Percy Mullaly, aged 77, died at his home in Newhall Gardens, Shrewsbury, on August 22, 2020, from a blood clot on the lungs, with heart disease being a contributory factor, an inquest on November 22 heard.
Assistant Shropshire and Telford & Wrekin coroner Heath Westerman took some time to consider his findings, emailing his conclusions to the family last week.
The inquest had heard that two doctors at the Claremont Surgery in Shrewsbury accepted that they had missed red flag clues in telephone calls on August 19 and August 20.
Dr Mary Eardley accepted in evidence that she did not adequately explore those symptoms further which were red flag symptoms of a further pulmonary embolism/deep vein thrombosis.
Mr Mullaly said that he could hardly breathe during the conversation; could hardly walk 10 yards without being totally breathless and had chest pain.
She accepted that is was a missed opportunity to explore them further and either arrange for an immediate face-to-face consultation or refer to hospital admission via accident and emergency.
Dr Michael Fallon, also a GP at Claremont Surgery, spoke with Mr Mullaly on August 19.
In a recording of the phone call played in court Mr Mullaly informed Dr Fallon that he suspected that his symptoms might be a recurrence of deep vein thrombosis going to his lungs.
Dr Fallon accepted in evidence that it was a missed opportunity to verbally explore the symptoms that Mr Mullaly was expressing; to expedite a chest X-ray and to ask Mr Mullaly to come into the practice straight away for a face-to-face consultation.
Mr Westerman said that even if Dr Fallon and Dr Eardley had taken further action on August 19 and 20 it was impossible to confirm the prognosis for survival and therefore although they were missed opportunities it cannot be said to have caused or contributed to his death.
Mr Westerman also decided not to issue a Regulation 28 Report to prevent future deaths.
Mr Mullaly's son, Darren, said he was "disappointed with the verdict but only because there was insufficient evidence to prove that my dad’s death was either preventable or not preventable and was therefore expecting an open verdict".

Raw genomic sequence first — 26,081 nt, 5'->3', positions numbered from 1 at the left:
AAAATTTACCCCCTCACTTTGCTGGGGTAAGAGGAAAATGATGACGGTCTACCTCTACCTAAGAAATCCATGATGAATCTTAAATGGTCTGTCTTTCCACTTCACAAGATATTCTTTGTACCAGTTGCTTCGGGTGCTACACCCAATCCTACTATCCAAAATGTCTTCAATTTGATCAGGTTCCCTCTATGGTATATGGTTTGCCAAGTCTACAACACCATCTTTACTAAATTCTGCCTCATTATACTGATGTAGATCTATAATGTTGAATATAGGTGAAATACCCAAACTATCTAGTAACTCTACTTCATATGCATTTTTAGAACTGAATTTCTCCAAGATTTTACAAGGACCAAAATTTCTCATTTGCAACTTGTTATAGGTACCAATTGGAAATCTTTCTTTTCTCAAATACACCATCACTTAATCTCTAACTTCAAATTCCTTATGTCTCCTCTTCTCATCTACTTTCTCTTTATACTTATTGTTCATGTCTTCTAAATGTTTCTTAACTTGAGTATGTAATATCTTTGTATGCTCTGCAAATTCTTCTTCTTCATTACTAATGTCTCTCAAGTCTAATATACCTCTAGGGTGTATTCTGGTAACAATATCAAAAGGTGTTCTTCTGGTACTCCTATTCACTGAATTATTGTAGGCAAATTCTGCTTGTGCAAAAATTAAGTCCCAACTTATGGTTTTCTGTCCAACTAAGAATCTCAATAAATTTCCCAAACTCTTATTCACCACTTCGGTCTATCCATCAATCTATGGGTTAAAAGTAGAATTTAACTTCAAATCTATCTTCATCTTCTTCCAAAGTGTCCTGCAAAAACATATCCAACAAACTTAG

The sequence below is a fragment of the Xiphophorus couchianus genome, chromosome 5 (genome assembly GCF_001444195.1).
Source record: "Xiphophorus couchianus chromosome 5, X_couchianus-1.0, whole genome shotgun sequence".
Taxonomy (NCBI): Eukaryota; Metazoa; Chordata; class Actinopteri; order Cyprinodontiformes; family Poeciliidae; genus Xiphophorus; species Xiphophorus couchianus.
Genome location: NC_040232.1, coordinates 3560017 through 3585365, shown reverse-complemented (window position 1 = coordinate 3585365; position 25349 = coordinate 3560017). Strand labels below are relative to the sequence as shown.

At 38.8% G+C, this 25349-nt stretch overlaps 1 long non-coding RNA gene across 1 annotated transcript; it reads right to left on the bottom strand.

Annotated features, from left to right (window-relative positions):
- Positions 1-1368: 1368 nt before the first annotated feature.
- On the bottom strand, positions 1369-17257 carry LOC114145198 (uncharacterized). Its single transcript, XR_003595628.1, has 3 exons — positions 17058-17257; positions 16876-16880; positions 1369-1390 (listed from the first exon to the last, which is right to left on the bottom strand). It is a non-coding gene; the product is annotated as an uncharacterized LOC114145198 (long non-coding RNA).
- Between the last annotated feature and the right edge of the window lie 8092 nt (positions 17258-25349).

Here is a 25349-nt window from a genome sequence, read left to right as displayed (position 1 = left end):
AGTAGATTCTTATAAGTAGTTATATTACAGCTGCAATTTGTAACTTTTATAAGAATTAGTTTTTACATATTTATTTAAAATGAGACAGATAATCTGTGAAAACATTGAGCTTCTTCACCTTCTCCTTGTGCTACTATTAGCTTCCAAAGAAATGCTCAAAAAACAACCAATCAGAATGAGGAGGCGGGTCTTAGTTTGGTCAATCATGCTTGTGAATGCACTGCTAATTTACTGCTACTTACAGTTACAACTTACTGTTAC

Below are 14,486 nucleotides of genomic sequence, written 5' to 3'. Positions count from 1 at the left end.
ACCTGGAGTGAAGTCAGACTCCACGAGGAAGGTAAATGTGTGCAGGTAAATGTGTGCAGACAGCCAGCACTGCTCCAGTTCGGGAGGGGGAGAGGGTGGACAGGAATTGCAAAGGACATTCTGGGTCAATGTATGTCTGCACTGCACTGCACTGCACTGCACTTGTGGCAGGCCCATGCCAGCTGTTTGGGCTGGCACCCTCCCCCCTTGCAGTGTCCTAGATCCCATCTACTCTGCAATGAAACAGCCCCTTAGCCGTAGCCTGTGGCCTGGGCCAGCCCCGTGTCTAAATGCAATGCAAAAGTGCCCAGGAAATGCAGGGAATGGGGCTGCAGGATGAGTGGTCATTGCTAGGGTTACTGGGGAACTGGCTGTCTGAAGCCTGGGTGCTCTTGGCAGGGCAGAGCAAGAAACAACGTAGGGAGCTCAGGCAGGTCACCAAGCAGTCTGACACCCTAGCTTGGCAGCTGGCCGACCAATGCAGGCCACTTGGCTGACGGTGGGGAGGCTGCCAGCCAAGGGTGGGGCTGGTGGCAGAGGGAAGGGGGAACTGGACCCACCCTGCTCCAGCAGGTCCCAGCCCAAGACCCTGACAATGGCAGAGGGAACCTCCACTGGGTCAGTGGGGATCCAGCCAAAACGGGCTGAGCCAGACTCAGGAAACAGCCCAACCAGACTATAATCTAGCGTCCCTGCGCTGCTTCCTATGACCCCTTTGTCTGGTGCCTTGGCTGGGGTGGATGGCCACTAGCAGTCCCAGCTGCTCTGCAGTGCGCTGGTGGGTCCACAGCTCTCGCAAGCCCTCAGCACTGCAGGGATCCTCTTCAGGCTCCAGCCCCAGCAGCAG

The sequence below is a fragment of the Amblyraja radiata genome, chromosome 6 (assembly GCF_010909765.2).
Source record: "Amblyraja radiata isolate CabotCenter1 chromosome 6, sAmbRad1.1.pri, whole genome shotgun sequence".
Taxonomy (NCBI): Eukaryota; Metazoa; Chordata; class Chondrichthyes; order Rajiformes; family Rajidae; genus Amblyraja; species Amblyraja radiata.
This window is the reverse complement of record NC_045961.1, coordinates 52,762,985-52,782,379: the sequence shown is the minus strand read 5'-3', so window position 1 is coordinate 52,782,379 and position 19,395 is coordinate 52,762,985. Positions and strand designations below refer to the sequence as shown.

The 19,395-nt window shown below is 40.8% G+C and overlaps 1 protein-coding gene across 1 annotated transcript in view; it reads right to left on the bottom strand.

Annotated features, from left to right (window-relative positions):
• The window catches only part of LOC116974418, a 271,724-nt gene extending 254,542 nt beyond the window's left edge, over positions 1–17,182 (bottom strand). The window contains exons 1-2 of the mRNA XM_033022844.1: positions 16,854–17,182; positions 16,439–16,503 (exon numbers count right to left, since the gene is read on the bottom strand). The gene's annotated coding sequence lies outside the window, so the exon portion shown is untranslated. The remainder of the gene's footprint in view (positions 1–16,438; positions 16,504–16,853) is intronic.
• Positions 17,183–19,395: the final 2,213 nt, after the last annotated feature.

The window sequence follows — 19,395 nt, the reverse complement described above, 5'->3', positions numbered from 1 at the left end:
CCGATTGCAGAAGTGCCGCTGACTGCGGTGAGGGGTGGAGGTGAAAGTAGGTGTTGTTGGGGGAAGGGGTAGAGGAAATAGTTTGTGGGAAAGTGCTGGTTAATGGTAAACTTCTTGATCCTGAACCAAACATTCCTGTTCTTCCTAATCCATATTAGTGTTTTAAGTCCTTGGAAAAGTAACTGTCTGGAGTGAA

He said: "It also seems ironic that this evidence was not available because doctors did not initiate the urgent assessment and physical examination, which they both agree should have been done. I completely understand, however, that if the burden of proof was on preventability, that this was the only real viable outcome.
"My frustration and devastation remains focused around the loss of my dad and the standard of care afforded to him by the two doctors in the days leading up to his death.
"Both doctors have accepted that they ‘missed opportunities’ and this was documented in the narrative report of the verdict."
He added: "Both doctors reported that they had not realised the deterioration in my dad’s health but that is not surprising as they failed to ask a single question about it.
"I now have to accept this verdict and me and the rest of dad’s family will now try to find ways to live without him being here.
"He was a huge character, loved and respected by so many.
"He had a huge positive influence on thousands of children across the county over his 40 years of teaching and later on through his role as chairman of the Shropshire Schools and Colleges FA. Wherever I go, somebody always asks if I am related to Percy and I say proudly 'Yes, I’m his son'.
"It has left an incredible void in all of our lives."